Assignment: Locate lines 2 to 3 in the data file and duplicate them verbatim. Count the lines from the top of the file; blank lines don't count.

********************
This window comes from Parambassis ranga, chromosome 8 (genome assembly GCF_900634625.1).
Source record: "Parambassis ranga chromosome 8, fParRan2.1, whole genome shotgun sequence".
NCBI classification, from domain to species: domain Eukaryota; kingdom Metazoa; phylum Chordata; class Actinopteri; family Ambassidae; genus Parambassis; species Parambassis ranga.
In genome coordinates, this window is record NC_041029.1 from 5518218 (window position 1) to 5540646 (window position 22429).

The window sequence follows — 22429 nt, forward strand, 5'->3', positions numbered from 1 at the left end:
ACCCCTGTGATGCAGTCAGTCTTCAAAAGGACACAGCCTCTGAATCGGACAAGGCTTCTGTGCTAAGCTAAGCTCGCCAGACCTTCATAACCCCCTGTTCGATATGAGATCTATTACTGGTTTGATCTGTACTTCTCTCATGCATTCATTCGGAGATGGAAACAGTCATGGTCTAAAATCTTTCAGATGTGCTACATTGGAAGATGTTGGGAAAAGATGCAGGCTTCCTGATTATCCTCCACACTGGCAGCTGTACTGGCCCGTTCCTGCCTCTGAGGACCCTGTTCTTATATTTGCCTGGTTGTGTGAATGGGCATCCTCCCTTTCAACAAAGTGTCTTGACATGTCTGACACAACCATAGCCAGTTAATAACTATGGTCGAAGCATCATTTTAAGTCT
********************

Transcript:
Source record: "Parambassis ranga chromosome 8, fParRan2.1, whole genome shotgun sequence".
NCBI classification, from domain to species: domain Eukaryota; kingdom Metazoa; phylum Chordata; class Actinopteri; family Ambassidae; genus Parambassis; species Parambassis ranga.